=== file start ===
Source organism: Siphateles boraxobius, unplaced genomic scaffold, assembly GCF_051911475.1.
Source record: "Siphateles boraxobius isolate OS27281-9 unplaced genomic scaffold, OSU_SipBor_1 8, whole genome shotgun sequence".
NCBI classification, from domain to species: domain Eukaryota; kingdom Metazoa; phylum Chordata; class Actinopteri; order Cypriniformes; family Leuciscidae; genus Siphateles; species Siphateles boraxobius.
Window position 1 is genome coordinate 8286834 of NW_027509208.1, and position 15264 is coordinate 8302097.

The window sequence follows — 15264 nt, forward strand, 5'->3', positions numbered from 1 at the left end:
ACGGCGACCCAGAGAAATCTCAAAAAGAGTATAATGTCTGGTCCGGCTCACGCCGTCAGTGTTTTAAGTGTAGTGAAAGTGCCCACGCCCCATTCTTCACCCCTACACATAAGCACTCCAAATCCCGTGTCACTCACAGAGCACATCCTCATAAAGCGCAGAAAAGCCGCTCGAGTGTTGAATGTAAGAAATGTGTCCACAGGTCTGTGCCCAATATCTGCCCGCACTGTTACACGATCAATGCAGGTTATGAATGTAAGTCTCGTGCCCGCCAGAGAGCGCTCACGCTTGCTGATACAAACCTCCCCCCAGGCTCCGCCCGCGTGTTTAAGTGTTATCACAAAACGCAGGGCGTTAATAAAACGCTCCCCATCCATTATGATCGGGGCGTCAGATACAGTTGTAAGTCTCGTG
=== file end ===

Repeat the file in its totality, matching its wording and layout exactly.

Source organism: Siphateles boraxobius, unplaced genomic scaffold, assembly GCF_051911475.1.
Source record: "Siphateles boraxobius isolate OS27281-9 unplaced genomic scaffold, OSU_SipBor_1 8, whole genome shotgun sequence".
NCBI classification, from domain to species: domain Eukaryota; kingdom Metazoa; phylum Chordata; class Actinopteri; order Cypriniformes; family Leuciscidae; genus Siphateles; species Siphateles boraxobius.
Window position 1 is genome coordinate 8286834 of NW_027509208.1, and position 15264 is coordinate 8302097.

The window sequence follows — 15264 nt, forward strand, 5'->3', positions numbered from 1 at the left end:
ACGGCGACCCAGAGAAATCTCAAAAAGAGTATAATGTCTGGTCCGGCTCACGCCGTCAGTGTTTTAAGTGTAGTGAAAGTGCCCACGCCCCATTCTTCACCCCTACACATAAGCACTCCAAATCCCGTGTCACTCACAGAGCACATCCTCATAAAGCGCAGAAAAGCCGCTCGAGTGTTGAATGTAAGAAATGTGTCCACAGGTCTGTGCCCAATATCTGCCCGCACTGTTACACGATCAATGCAGGTTATGAATGTAAGTCTCGTGCCCGCCAGAGAGCGCTCACGCTTGCTGATACAAACCTCCCCCCAGGCTCCGCCCGCGTGTTTAAGTGTTATCACAAAACGCAGGGCGTTAATAAAACGCTCCCCATCCATTATGATCGGGGCGTCAGATACAGTTGTAAGTCTCGTG